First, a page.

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The world I want — a world with less diabetes

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An open letter to Ban Ki-moon, Secretary General of the United Nations

Your Excellency,

I am an Australian endocrinologist and academic with links to diabetes care in more than 45 countries. I am impressed by and congratulate all who contributed to the progress towards the Millennium Development Goals (MDGs). When committed people come together toward common goals, even ones as challenging as the eradication of poverty and illness on a global scale, much can be achieved.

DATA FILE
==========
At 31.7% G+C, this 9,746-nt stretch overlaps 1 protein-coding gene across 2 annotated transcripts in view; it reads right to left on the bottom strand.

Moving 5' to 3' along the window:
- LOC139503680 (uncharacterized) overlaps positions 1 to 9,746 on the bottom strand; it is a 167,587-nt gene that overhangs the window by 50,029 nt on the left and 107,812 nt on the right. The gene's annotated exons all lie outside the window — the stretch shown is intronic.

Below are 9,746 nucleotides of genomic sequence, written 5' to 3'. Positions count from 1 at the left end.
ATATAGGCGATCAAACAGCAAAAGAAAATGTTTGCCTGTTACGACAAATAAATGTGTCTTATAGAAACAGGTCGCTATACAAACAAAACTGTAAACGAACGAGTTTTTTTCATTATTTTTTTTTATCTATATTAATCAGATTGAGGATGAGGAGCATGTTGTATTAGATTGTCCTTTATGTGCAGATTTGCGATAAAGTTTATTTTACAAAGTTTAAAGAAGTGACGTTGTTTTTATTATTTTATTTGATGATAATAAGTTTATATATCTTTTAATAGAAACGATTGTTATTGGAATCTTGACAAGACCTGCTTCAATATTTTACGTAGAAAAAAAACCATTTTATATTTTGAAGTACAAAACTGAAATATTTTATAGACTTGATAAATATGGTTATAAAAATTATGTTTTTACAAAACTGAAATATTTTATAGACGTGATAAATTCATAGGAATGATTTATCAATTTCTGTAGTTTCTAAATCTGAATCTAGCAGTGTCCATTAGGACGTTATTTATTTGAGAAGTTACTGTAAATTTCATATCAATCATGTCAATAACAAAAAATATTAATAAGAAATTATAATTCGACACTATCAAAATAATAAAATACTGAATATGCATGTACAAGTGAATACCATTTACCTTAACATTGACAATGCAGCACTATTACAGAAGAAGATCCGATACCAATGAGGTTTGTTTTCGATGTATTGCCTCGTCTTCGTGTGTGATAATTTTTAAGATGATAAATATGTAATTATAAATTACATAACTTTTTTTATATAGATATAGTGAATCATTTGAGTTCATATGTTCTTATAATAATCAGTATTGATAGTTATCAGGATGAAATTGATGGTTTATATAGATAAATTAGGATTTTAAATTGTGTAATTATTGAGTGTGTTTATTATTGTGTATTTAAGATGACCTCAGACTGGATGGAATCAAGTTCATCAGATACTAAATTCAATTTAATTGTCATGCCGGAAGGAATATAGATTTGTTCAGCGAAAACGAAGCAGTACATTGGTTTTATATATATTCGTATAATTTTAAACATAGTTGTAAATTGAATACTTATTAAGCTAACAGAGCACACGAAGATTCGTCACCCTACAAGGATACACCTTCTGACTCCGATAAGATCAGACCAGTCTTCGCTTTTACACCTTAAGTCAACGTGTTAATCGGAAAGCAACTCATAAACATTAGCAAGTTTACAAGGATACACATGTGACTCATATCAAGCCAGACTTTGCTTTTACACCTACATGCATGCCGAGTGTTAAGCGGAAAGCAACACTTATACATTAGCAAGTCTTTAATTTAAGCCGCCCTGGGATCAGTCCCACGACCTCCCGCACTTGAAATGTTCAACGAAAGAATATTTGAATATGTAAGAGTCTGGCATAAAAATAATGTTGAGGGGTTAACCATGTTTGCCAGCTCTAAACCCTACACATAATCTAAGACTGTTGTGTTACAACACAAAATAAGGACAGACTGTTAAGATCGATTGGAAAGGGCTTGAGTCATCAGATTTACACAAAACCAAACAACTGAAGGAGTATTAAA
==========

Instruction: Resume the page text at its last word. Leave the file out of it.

In the post-2015 MDGs, I strongly recommend that global health, in particular diabetes, be given primacy, as “our health is our greatest wealth” and diabetes is already a global burden. The MDGs included a focus on communicable diseases, particularly HIV/AIDS, and substantial achievements resulted. Non-communicable diseases (NCDs), such as diabetes, already threaten human health and global development. NCDs account for almost two-thirds of deaths globally, with 80% of these deaths, often in young and middle-aged people, being in low- and middle-income countries.1

Someone dies of diabetes every 6 seconds. In 2013, there were 382 million people with diabetes globally, most in low- to middle-income countries, and this figure is predicted to rise to over 592 million within 25 years.2 Most of this is preventable, but will require united global action.…

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